Money Market Funds
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Featured Chart: Americans Say Retirement Saving Incentives Should Be a National Priority
By Sarah A. Holden
January 26, 2012
Stresses on the U.S. government budget have resulted in a reexamination of national priorities with respect to taxes and government spending. Against that backdrop, our survey of 3,000 U.S. households for our recent research report—America’s Commitment to Retirement Security: Investor Attitudes and Action—contained a new question. Households were asked: “Do you agree that continuing to provide incentives to encourage retirement saving should be a national priority?”
The response was clear. Eighty-four percent of U.S. households agreed that continuing these incentives should be a national priority. Agreement was higher (88 percent) among households owning defined contribution (DC) accounts or individual retirement accounts (IRAs), but more than three-quarters of households without such retirement accounts agreed. Here’s how the survey numbers break down.
A Majority of Households Agree That Incentives for Retirement Savings Should Be a National Priority
Percentage of U.S. households by ownership status, fall 2011
Note: The sample is 2,968 households, of which 1,869 owned DC accounts or IRAs and 1,099 did not.
Source: ICI tabulation of GfK OmniTel survey data (November and December 2011)
In response to other questions, 85 percent of all U.S. households disagreed with the idea of eliminating the tax advantages of DC accounts, and 83 percent opposed any reduction in workers’ account contribution limits.
Households also indicated they appreciate many other features of DC plan savings, in addition to the tax incentives. A vast majority of households with DC accounts indicated that their plan offers a good lineup of investment options and that payroll deduction made it easier to save. Results from our recent survey of DC plan recordkeepers confirm this commitment to saving: in the first three quarters of 2011 only 2.2 percent of DC plan participants stopped contributing to their plans.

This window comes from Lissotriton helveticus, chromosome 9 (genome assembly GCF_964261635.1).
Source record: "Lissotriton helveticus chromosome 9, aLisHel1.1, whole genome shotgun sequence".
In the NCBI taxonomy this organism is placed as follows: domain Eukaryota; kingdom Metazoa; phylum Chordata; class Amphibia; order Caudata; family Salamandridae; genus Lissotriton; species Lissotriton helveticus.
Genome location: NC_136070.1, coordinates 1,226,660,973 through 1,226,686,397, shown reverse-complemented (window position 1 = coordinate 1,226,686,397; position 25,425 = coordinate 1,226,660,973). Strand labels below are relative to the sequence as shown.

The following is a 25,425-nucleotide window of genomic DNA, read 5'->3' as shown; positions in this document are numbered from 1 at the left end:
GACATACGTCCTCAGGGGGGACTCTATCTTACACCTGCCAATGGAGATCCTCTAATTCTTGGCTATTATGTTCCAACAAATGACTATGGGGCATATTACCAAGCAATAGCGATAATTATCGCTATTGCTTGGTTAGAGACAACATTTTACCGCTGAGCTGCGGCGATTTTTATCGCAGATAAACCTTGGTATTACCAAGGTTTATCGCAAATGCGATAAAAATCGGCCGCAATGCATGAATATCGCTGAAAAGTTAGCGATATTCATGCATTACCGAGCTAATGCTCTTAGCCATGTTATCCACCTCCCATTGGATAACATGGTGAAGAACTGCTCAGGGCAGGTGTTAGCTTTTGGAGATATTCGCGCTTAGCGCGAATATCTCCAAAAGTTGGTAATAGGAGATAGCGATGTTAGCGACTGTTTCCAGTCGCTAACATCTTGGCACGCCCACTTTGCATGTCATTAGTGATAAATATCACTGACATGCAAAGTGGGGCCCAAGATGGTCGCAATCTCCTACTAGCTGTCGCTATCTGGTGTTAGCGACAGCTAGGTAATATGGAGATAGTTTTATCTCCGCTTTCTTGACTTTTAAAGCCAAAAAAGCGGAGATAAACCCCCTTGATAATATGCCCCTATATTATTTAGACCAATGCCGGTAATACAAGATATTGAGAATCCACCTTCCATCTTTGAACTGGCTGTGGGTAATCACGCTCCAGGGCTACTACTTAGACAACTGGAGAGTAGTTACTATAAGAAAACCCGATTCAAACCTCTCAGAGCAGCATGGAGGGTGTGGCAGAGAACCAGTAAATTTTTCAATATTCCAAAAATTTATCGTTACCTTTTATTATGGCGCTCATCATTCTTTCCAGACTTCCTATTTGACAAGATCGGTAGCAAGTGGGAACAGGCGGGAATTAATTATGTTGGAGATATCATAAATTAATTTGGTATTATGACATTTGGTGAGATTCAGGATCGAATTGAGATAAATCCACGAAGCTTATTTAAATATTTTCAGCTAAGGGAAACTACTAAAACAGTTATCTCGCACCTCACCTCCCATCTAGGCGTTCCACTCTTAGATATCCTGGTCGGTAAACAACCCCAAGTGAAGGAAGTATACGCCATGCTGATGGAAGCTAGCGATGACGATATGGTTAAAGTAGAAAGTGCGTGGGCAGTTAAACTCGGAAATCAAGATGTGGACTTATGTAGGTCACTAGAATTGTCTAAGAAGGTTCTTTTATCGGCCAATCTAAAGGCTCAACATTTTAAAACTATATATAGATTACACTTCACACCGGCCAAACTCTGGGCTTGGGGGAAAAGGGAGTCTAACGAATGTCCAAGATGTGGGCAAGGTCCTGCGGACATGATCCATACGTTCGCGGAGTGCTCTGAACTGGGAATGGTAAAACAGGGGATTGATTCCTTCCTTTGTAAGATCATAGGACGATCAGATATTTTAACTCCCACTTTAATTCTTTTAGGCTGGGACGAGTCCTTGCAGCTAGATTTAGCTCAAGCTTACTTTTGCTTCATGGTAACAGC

You can find the full report, along with other studies and related materials, at our 401(k) Resource Center.
Sarah A. Holden is ICI’s Senior Director of Retirement and Investor Research.
TOPICS: Retirement Research
Fund Investment in Commodities Provides Opportunity and Diversification for Investors
By Karen Lau Gibian and Rachel H. Graham
January 26, 2012
On Capitol Hill, a hearing at the Permanent Subcommittee on Investigations (PSI) raises questions about mutual fund investors’ ability to get commodity exposure in their portfolios and suggests the Internal Revenue Service (IRS) should no longer allow this type of investment.
ETF Basics: The Creation and Redemption Process and Why It Matters
By Mara Shreck and Shelly Antoniewicz
January 19, 2012
One benefit of exchange-traded funds (ETFs) is that they give investors access to a range of strategies and indexes, with the flexibility of transacting throughout the trading day at prices that typically approximate the value of the fund’s underlying portfolio. To see how ETFs accomplish this, one must understand how ETF shares are created and redeemed.
TOPICS: Exchange-Traded Funds
ICI Registers Deep Concerns with the Volcker Rule Proposal
By Rachel H. Graham
January 18, 2012
The “Volcker Rule” provision in the Dodd-Frank Wall Street Reform and Consumer Protection Act was written to restrict banks from using their own resources to trade for purposes unrelated to serving clients. While the Volcker Rule was not directed at U.S. mutual funds and other registered investment companies, its proposed implementation raises deep concerns for the U.S. registered fund industry.
Volcker Rule Implementation Threatens Global Investment Funds and Their Shareholders
By Dan Waters
January 18, 2012
The proposed implementation of the so-called Volcker Rule has serious implications for global investment funds and their shareholders. Like our U.S.-based ICI colleagues, ICI Global has today voiced concerns about this rule in a statement to the U.S. House subcommittees examining how the rule will impact markets and investors.
Data Update: Money Market Funds and the Eurozone Debt Crisis
By Emily Gallagher and Chris Plantier
January 13, 2012
In October and December, we discussed how portfolio managers of U.S. prime money market funds have addressed the ongoing debt crisis in the eurozone. Here is a look at the latest monthly data on these funds’ holdings by home country of issuer. Holdings of French issuers continued to fall in December, and almost 80 percent of these French holdings are either short-dated collateralized repurchase agreements or other instruments that mature in seven days or less.